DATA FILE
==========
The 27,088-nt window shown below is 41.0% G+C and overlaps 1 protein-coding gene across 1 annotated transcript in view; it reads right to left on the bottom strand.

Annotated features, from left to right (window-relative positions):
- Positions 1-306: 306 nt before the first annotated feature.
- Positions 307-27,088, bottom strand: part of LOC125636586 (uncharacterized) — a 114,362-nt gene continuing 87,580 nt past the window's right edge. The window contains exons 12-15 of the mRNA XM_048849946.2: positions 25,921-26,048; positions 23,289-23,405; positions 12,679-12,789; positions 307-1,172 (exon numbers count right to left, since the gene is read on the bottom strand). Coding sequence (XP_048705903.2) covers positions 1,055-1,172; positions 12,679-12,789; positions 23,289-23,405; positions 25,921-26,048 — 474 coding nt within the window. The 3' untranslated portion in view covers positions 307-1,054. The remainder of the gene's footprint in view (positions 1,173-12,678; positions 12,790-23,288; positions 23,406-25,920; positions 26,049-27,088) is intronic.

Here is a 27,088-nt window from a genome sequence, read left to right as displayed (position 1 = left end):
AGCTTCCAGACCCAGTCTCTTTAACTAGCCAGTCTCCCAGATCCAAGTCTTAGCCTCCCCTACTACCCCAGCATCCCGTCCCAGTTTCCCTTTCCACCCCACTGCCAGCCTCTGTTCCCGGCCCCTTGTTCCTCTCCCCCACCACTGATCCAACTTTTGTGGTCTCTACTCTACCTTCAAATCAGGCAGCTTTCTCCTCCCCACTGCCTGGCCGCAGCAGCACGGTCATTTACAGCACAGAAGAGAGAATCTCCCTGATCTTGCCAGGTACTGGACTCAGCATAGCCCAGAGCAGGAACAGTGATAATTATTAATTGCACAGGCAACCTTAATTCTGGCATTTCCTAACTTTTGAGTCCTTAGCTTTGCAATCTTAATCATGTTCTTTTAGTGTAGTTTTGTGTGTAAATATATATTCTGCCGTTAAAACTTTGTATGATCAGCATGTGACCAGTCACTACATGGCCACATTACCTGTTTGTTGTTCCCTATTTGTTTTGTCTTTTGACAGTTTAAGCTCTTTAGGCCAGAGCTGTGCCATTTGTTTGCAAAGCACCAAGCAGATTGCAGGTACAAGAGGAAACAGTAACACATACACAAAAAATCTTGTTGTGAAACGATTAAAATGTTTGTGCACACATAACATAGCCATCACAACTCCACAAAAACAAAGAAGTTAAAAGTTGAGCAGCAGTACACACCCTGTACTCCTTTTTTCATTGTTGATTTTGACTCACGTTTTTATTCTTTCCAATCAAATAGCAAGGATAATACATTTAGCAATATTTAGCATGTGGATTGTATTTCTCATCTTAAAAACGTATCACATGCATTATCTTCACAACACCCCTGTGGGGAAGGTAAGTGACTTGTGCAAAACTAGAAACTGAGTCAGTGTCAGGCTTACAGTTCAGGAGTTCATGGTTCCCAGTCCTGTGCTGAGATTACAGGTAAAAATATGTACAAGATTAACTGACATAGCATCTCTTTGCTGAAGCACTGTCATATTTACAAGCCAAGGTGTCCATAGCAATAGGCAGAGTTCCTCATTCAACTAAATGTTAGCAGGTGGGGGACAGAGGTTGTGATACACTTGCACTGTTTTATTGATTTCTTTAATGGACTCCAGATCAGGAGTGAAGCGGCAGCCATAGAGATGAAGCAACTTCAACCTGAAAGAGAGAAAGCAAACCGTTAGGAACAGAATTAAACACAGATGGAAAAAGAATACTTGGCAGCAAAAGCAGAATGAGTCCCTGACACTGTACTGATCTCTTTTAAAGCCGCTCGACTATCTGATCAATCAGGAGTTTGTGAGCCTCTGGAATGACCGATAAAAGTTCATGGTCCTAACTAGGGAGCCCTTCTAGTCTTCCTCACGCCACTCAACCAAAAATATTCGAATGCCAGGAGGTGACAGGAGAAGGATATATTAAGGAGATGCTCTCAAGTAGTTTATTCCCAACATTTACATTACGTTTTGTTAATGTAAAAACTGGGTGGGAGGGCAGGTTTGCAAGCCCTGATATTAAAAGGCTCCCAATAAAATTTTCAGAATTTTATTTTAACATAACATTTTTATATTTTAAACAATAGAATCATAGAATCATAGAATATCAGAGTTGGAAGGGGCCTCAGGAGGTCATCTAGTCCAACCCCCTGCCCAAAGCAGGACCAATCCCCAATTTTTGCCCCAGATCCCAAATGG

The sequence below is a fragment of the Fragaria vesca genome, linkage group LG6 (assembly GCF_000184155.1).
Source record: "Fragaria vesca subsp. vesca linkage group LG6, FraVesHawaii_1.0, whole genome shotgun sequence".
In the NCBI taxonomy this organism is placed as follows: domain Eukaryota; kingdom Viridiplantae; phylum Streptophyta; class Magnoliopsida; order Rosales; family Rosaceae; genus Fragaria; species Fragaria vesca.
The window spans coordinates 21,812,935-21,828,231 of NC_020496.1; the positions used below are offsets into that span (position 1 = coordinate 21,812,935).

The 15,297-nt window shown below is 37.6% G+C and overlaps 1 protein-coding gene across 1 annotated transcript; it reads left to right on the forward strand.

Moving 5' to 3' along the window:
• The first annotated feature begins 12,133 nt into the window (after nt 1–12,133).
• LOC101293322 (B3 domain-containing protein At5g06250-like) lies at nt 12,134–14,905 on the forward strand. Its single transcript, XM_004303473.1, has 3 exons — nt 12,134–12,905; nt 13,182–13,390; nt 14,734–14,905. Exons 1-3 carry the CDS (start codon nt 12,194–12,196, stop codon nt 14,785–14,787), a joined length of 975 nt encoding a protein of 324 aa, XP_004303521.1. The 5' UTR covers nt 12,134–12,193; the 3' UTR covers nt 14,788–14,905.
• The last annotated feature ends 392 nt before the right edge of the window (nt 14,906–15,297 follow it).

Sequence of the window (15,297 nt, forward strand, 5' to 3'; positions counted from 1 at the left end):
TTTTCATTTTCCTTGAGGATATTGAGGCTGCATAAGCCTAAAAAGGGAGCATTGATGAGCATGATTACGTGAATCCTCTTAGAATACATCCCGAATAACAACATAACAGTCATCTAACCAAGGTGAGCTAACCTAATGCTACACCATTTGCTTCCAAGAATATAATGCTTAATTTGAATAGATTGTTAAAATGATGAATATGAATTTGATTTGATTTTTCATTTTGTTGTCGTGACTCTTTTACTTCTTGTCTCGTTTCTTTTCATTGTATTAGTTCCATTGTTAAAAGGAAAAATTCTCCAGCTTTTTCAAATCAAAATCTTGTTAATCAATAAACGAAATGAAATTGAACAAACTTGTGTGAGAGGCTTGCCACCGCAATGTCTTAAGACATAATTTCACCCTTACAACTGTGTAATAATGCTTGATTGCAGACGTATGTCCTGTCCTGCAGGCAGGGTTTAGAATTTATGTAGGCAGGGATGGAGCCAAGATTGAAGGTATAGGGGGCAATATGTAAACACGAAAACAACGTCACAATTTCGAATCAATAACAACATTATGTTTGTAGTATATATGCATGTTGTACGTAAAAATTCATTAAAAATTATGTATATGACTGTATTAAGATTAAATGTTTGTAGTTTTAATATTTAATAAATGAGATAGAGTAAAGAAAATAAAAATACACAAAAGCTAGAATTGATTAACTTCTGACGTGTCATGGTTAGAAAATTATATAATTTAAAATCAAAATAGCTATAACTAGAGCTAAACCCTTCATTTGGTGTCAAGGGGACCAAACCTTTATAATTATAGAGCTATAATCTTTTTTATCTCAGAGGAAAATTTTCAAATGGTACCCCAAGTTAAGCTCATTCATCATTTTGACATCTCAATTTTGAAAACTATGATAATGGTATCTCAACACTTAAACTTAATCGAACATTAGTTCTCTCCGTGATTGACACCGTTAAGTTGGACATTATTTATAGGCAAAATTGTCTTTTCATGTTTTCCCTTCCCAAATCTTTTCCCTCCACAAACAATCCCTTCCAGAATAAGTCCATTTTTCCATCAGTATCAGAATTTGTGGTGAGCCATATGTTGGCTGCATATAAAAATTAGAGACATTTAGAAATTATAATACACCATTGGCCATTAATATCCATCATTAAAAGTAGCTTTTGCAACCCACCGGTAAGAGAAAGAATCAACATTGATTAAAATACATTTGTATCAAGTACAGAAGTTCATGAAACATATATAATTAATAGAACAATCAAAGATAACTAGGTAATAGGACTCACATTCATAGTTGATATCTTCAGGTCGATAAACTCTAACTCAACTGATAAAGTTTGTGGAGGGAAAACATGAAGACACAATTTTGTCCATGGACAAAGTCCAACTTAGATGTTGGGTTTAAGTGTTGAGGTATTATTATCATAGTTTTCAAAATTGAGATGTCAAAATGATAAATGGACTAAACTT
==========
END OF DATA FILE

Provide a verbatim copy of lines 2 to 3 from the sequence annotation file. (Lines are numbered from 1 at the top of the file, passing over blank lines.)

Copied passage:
Annotated features, from left to right (window-relative positions):
- Positions 1-306: 306 nt before the first annotated feature.